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Since what historical event or what exact date is there a clear distinction between sciences?

According to my knowledge in antiquity there were many scientists who were all mathematicians, physicists, engineers, astronomers, and inventors, or some combination of those, without clear awareness that we have today that "this piece of knowledge belongs to physics", "this piece of knowledge belongs to engineering" etc.

Thank you.

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    My nonexact understanding is that the discretization and granularization of the sciences dramatically accelerated in 19th c Germany.
    – user58983
    Oct 16, 2022 at 13:19
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    Documenting preliminary research will improve both the probability of an answer and the quality of the answer(s). What leads you to believe that there is currently a distinction? That there has not always been? What about the Quadrivium & Trivium? physics & metaphysics? In the 70's there were efforts to reunify, and cross disciplinary is always a trend. Google ngram would seem to be useful
    – MCW
    Oct 16, 2022 at 14:18
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    An interesting thought I have from a different history forum is that a field of science is established around the era when their name is first used. So we can ask when were words biology, physics, chemistry first used?
    – Jane B.
    Oct 16, 2022 at 16:34
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    exact date? Of what? Of some people starting to separate them, or of no people to confuse them? It was a gradual process.
    – Mary
    Oct 17, 2022 at 1:25
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    All throughout history, until fairly recently, scientist were called philosophers. It can be argued that all sciences stemmed from philosophy, that's why there was no clear distinction between sciences - philosophers dabbled in them all. The split into scientific disciplines as we know now is very recent, but some distinctions can be seen as early as 17th century, when mathematics began to evolve, enough to support all scientific progress in all areas. This is in line with observations Smith made on division of labor by workers increasing efficiency and productivity.
    – AcePL
    Oct 17, 2022 at 8:00

2 Answers 2

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The process is fairly straightforward. When there's little enough known about chemistry, biology, and physics that one person could easily be familiar with it all, it makes sense to just call them all Natural Philosophy (as Newton's contemporaries did). When that threshold is crossed, it makes more sense to have specialized Physicists, Biologists, and Chemists.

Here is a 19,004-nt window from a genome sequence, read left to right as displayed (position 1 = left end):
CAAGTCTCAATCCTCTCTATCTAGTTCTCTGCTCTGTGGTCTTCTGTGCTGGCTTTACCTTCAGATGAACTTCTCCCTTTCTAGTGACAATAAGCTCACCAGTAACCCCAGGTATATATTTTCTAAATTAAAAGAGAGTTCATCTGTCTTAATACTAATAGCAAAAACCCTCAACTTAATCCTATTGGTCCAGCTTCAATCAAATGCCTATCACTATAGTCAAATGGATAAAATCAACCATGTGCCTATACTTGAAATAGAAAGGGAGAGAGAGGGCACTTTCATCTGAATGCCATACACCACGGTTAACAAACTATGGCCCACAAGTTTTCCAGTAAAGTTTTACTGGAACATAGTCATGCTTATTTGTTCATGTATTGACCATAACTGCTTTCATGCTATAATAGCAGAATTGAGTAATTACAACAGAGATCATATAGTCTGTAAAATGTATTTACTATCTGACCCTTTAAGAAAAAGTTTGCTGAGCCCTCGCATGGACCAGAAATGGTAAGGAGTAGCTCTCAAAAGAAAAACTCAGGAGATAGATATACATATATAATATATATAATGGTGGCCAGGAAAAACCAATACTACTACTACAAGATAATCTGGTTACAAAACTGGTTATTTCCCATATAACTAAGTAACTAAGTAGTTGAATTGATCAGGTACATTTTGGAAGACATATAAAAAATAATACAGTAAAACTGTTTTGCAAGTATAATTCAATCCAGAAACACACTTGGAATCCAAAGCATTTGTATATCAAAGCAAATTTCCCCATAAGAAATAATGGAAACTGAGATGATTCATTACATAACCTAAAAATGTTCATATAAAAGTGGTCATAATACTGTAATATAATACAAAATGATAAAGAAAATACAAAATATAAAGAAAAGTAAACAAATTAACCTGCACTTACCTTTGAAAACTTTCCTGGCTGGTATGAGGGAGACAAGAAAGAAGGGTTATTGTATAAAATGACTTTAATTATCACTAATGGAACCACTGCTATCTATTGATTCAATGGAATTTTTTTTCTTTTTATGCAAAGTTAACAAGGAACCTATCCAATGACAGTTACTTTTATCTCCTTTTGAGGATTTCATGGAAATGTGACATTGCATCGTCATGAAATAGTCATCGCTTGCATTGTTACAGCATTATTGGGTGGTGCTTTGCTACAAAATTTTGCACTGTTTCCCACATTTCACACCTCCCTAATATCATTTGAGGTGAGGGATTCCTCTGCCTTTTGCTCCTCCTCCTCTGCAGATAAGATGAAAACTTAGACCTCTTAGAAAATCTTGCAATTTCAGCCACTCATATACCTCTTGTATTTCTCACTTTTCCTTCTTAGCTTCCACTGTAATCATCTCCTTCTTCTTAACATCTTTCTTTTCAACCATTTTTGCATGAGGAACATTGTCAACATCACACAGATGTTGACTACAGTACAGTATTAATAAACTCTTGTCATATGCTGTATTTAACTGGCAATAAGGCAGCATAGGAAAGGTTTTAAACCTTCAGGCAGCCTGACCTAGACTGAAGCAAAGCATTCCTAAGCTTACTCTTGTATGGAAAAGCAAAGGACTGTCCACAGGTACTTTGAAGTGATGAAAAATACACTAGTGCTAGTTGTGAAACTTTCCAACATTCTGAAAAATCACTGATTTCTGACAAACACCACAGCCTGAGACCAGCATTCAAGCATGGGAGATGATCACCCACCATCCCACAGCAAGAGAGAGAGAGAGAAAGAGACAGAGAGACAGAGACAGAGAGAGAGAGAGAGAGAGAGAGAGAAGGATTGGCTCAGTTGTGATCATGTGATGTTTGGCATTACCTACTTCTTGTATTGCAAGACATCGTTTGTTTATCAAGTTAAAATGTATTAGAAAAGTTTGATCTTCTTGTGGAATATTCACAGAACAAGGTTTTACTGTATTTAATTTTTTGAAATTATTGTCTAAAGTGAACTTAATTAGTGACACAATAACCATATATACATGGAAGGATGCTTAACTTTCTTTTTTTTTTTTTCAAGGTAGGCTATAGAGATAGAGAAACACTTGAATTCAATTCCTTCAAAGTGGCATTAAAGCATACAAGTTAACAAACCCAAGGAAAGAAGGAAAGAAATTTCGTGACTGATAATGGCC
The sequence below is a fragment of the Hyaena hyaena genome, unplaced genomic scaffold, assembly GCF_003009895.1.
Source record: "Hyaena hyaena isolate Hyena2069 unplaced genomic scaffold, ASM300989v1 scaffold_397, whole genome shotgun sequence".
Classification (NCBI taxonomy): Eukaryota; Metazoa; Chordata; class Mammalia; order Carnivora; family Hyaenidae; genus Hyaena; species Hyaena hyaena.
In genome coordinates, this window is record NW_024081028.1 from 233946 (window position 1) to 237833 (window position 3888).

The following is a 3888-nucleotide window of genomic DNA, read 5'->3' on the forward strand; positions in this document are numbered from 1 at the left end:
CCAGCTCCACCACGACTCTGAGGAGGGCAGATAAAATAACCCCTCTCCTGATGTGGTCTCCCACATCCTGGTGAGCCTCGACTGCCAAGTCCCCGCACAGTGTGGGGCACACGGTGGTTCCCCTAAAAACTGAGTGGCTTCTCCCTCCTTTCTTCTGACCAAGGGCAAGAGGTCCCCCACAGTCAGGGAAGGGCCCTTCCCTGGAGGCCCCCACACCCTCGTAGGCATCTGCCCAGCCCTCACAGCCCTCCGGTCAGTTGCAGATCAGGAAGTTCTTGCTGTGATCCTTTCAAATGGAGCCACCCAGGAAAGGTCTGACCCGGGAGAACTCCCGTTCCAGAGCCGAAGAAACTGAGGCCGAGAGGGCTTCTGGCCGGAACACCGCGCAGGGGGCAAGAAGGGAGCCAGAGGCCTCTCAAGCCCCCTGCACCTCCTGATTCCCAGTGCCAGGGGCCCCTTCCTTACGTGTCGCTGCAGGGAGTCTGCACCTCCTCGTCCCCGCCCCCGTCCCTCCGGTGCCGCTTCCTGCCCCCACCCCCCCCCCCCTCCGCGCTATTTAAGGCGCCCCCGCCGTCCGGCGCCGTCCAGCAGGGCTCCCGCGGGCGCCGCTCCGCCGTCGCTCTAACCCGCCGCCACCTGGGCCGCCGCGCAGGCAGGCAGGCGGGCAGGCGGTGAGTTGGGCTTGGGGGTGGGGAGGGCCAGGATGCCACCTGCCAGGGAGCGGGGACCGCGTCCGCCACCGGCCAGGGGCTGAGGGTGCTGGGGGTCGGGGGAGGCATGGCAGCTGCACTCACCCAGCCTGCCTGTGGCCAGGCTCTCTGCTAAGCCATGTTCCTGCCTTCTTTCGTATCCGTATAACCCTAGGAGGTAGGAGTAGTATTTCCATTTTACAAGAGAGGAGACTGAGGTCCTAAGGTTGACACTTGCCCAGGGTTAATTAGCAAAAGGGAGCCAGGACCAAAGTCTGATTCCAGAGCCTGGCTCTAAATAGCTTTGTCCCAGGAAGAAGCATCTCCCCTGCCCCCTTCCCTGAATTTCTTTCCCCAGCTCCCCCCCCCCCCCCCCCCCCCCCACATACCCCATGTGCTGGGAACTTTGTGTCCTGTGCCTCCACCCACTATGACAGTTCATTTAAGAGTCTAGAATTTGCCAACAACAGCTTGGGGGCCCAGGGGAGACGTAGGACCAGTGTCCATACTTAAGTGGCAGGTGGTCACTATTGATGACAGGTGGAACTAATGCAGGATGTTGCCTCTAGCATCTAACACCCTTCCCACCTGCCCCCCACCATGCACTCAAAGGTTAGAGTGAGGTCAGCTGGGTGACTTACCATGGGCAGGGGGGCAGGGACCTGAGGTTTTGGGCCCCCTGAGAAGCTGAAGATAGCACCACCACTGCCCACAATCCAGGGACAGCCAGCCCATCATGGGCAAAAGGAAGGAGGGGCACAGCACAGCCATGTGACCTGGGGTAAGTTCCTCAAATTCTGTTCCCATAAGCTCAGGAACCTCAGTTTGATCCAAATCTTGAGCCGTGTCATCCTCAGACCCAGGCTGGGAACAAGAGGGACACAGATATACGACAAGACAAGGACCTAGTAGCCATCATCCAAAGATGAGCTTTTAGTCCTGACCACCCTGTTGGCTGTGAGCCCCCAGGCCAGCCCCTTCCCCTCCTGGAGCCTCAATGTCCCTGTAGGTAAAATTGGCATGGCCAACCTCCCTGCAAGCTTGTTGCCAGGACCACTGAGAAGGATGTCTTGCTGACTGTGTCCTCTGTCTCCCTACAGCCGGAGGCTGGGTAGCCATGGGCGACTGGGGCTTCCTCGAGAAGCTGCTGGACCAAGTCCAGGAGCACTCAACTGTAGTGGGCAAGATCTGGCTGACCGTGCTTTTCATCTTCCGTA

Timing-wise, it looks like the term "Natural Philosophy" came to be used rather than just "Philosophy" by the time of Aristotle, and continued in use until at least the mid 19th Century. However, you'll find that people didn't specialize in just Natural Philosophy until (as usual) just after the information explosion that came along with the printing press. Likewise by the mid 1800's, while it was still in use as an umbrella term, there were scientists exclusively specializing in the various branches of it. The process on that end would have been more gradual.

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  • He probably meant physicists.
    – Jane B.
    Oct 17, 2022 at 21:56
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    Believe it or not, the browser spellcheck liked that word much better than the original spelling I tried. :-(
    – T.E.D.
    Oct 17, 2022 at 22:08
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    @T.E.D. I suggest you add a paragraph about Engineering. Basically, engineering is applied science - so applied electrical physics is electrical engineering, applied mechanics is mechanical engineering. These changes only arose in the past 100 years. Oct 18, 2022 at 0:46
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There is far less distinction between the sciences than the lay person realizes.

The true distinction is in the quantity, and difficulty, of mathematics necessary to become a working professional - ie a lab technician - in the discipline. The vast majority of science Ph.D.'s are mere technologists resorted to begging for government grants on an annual basis so as to avoid the additional teaching responsibilities that they hate - possibly because their own understanding of the field is shallower and less secure than they'd care to admit.

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    While I agree with the sentiment, I recommend rewriting the answer to be more ironic and unapologetic, but less antagonizing (yes, I know....). Maybe something along the lines of: math support is needed for every other field of science, and when mathematics evolved sufficiently for that to happen specialization in sciences became so very granular it is becoming detached from reality and with that detachement increasing, the dependency on sustenance from the government is total...
    – AcePL
    Oct 18, 2022 at 8:04

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